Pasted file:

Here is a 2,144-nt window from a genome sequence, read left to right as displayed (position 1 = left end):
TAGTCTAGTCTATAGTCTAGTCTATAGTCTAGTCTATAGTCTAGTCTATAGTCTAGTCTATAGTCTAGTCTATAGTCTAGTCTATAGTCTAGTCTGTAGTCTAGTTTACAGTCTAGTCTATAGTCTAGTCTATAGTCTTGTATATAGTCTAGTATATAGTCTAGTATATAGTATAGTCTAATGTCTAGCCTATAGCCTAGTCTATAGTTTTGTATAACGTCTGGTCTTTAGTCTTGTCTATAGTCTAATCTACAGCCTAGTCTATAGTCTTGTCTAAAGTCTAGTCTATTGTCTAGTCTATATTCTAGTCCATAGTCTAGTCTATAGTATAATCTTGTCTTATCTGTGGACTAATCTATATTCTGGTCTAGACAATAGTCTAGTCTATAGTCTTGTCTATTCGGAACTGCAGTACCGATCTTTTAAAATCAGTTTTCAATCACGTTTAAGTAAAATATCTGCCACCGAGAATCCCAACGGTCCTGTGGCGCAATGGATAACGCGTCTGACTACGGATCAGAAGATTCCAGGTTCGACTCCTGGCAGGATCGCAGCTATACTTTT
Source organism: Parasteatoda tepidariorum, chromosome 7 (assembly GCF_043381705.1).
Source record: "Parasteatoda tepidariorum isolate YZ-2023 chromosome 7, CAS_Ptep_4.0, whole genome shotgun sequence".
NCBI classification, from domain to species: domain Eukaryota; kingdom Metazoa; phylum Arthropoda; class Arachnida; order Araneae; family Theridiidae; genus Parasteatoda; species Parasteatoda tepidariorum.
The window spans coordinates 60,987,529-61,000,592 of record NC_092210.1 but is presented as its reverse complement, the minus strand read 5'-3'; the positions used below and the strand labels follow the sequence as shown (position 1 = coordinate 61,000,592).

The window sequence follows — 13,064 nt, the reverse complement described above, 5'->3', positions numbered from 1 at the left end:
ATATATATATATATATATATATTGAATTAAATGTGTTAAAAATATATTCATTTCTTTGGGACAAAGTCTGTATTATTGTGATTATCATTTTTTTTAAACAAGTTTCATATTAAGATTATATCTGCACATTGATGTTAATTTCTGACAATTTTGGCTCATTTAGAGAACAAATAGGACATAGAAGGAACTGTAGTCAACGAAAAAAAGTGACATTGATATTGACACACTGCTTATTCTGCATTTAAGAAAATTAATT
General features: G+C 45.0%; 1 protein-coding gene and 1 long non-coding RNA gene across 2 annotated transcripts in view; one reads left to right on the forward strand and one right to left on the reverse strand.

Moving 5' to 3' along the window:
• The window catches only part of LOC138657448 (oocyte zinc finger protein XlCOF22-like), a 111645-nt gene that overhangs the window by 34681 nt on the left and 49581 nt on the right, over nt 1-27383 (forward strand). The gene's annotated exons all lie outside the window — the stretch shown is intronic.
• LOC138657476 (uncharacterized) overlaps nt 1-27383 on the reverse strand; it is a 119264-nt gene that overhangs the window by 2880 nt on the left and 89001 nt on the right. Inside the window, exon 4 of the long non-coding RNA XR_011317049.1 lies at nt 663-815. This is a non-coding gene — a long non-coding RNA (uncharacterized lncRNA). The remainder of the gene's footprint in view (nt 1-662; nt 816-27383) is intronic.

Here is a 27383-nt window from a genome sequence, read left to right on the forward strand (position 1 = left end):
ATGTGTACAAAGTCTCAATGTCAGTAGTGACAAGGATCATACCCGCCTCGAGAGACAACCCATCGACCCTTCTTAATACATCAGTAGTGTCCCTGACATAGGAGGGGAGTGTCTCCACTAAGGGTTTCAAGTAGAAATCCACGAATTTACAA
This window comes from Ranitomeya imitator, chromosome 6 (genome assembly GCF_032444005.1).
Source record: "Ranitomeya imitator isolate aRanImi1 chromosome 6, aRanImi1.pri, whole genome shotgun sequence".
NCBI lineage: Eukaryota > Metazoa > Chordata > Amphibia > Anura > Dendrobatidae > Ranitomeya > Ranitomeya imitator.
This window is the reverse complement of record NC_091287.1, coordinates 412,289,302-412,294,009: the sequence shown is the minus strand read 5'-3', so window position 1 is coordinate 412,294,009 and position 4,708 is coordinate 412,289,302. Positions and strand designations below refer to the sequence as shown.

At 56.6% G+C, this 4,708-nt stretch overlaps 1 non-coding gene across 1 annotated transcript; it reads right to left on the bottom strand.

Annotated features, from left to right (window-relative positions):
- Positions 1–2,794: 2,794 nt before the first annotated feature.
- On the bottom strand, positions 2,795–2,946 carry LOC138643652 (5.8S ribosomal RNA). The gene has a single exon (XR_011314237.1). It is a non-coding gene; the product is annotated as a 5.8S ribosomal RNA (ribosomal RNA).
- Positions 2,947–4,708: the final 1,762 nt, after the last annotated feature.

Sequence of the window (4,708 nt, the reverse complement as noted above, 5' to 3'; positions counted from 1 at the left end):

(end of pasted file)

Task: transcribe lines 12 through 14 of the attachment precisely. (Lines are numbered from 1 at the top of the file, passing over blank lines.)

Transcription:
• LOC138657476 (uncharacterized) overlaps nt 1-27383 on the reverse strand; it is a 119264-nt gene that overhangs the window by 2880 nt on the left and 89001 nt on the right. Inside the window, exon 4 of the long non-coding RNA XR_011317049.1 lies at nt 663-815. This is a non-coding gene — a long non-coding RNA (uncharacterized lncRNA). The remainder of the gene's footprint in view (nt 1-662; nt 816-27383) is intronic.

Here is a 27383-nt window from a genome sequence, read left to right on the forward strand (position 1 = left end):
ATGTGTACAAAGTCTCAATGTCAGTAGTGACAAGGATCATACCCGCCTCGAGAGACAACCCATCGACCCTTCTTAATACATCAGTAGTGTCCCTGACATAGGAGGGGAGTGTCTCCACTAAGGGTTTCAAGTAGAAATCCACGAATTTACAA